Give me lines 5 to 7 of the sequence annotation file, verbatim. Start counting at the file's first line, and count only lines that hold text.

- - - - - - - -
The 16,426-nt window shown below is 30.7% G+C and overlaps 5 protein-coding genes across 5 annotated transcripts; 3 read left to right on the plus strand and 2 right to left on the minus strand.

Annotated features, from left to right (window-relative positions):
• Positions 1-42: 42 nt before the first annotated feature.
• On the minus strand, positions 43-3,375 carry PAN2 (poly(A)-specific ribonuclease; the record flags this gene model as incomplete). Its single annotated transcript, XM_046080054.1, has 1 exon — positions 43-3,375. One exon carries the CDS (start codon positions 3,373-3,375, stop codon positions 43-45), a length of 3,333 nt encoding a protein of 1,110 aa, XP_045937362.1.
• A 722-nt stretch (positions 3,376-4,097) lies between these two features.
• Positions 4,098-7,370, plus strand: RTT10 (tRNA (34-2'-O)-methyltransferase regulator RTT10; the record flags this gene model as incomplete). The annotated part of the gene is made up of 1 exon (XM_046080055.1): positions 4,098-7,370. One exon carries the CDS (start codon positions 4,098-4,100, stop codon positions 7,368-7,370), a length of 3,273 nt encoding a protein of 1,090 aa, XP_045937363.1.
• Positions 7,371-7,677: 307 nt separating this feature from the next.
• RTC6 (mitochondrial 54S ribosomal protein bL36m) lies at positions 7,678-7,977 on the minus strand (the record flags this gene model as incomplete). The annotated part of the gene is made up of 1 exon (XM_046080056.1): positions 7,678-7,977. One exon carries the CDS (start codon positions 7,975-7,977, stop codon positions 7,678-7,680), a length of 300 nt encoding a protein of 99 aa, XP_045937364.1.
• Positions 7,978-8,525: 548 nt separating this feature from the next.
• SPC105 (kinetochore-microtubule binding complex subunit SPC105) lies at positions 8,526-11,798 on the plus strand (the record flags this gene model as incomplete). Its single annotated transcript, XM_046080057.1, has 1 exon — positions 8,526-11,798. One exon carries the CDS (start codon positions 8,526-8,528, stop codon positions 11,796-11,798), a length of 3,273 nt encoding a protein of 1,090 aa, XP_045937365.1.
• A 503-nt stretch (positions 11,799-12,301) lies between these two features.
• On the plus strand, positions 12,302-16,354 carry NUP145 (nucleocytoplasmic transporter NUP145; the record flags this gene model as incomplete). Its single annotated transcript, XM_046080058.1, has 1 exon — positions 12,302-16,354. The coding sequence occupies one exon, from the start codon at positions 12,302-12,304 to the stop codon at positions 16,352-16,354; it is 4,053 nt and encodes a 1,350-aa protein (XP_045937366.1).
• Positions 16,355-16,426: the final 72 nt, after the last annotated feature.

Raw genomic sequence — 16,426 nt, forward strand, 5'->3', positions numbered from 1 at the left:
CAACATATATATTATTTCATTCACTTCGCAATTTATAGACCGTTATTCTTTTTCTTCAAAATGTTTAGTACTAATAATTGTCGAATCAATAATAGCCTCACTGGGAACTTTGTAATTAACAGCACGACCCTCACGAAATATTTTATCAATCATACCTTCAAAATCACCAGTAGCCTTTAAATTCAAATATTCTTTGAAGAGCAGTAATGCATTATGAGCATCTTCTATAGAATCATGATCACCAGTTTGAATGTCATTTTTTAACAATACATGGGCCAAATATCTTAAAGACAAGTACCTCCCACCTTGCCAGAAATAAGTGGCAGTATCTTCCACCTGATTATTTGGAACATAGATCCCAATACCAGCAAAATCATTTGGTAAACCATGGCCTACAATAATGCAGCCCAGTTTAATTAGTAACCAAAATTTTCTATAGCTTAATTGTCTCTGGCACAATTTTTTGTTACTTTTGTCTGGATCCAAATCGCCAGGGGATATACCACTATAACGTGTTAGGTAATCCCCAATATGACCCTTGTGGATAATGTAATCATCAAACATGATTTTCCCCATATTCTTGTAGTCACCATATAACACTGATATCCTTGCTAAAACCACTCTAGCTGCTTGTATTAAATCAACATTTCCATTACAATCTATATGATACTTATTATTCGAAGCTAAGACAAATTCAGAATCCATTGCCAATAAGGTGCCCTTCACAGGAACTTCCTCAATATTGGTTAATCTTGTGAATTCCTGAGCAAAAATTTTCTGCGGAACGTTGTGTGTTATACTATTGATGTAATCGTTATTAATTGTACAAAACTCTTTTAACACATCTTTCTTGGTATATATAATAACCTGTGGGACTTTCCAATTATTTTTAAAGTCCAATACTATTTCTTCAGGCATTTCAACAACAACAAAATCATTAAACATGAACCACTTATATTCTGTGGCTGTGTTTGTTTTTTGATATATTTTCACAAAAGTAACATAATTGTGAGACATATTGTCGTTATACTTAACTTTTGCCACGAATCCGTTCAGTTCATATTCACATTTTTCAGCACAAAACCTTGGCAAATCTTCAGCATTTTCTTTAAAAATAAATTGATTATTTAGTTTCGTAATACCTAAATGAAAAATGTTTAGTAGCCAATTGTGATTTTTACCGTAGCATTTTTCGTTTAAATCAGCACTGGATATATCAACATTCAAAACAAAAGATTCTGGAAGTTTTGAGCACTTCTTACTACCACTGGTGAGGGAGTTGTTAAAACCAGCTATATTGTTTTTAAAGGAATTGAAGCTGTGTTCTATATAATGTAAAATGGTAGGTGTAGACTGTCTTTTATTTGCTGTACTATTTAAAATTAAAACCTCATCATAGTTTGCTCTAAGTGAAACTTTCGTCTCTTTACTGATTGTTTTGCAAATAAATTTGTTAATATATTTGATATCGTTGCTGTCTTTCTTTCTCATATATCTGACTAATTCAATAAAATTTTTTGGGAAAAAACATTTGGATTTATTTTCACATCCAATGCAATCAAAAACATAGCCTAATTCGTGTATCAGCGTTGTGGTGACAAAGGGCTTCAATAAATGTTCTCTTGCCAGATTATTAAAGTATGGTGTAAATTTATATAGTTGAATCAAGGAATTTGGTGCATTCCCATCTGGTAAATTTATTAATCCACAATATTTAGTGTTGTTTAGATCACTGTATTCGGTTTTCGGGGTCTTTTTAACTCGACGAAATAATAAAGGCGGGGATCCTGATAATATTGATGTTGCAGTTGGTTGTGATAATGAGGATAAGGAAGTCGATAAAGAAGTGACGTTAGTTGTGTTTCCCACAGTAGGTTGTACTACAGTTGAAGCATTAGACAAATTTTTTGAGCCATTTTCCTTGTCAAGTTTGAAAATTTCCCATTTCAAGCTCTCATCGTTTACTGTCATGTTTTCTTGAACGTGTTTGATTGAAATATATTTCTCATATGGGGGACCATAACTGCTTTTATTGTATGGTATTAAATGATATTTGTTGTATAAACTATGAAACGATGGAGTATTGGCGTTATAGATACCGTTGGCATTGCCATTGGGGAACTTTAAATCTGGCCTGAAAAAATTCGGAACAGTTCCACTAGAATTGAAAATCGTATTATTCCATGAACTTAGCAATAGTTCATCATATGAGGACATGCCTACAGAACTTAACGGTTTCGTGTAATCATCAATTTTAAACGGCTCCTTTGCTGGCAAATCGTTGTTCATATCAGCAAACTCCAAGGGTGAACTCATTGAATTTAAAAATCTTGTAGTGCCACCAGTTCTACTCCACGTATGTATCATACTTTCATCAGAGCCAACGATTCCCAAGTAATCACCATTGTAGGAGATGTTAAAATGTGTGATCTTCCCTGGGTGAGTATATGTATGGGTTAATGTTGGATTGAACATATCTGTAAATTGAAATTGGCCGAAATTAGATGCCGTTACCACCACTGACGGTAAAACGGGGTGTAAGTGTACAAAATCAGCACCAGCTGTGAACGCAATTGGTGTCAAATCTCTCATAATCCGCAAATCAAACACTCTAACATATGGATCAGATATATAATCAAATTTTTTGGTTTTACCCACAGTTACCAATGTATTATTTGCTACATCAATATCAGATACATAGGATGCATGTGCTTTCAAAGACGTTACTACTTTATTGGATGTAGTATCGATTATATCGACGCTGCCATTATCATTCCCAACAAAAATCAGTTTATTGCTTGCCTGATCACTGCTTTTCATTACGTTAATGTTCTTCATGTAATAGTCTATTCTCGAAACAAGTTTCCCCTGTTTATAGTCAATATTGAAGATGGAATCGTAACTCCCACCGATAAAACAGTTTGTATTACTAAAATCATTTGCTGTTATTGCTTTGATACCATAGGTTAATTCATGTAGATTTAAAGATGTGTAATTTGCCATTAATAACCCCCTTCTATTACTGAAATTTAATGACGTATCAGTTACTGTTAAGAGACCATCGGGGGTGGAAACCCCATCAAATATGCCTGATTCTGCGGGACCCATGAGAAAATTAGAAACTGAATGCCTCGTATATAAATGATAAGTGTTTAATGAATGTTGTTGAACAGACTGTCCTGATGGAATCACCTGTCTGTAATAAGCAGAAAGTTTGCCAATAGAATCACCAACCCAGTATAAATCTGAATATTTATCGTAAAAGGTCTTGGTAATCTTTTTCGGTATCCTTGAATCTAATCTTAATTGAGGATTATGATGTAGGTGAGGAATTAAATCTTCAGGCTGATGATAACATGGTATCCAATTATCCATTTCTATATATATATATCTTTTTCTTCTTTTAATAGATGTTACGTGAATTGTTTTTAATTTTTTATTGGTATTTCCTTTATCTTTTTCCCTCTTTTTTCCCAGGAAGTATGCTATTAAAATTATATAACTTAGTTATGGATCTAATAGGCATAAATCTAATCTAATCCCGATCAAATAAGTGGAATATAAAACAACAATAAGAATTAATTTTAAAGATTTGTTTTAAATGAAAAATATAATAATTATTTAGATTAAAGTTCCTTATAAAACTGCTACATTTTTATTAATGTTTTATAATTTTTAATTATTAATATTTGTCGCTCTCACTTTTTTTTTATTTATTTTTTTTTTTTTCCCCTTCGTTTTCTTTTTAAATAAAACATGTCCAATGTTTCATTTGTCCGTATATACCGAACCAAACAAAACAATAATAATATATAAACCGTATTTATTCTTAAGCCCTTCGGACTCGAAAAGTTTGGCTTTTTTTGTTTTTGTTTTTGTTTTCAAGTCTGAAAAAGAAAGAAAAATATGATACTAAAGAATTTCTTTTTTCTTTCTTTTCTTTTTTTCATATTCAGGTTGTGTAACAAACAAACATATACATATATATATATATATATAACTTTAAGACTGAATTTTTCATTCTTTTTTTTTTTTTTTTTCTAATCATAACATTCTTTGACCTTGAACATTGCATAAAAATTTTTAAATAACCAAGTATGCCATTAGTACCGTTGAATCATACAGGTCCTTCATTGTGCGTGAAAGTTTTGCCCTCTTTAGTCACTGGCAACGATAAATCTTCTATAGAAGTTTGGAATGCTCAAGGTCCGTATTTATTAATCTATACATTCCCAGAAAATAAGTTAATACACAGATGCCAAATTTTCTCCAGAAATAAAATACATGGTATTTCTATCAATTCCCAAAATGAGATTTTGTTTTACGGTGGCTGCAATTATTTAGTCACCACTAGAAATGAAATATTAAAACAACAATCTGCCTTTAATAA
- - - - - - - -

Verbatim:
• A 722-nt stretch (positions 3,376-4,097) lies between these two features.
• Positions 4,098-7,370, plus strand: RTT10 (tRNA (34-2'-O)-methyltransferase regulator RTT10; the record flags this gene model as incomplete). The annotated part of the gene is made up of 1 exon (XM_046080055.1): positions 4,098-7,370. One exon carries the CDS (start codon positions 4,098-4,100, stop codon positions 7,368-7,370), a length of 3,273 nt encoding a protein of 1,090 aa, XP_045937363.1.
• Positions 7,371-7,677: 307 nt separating this feature from the next.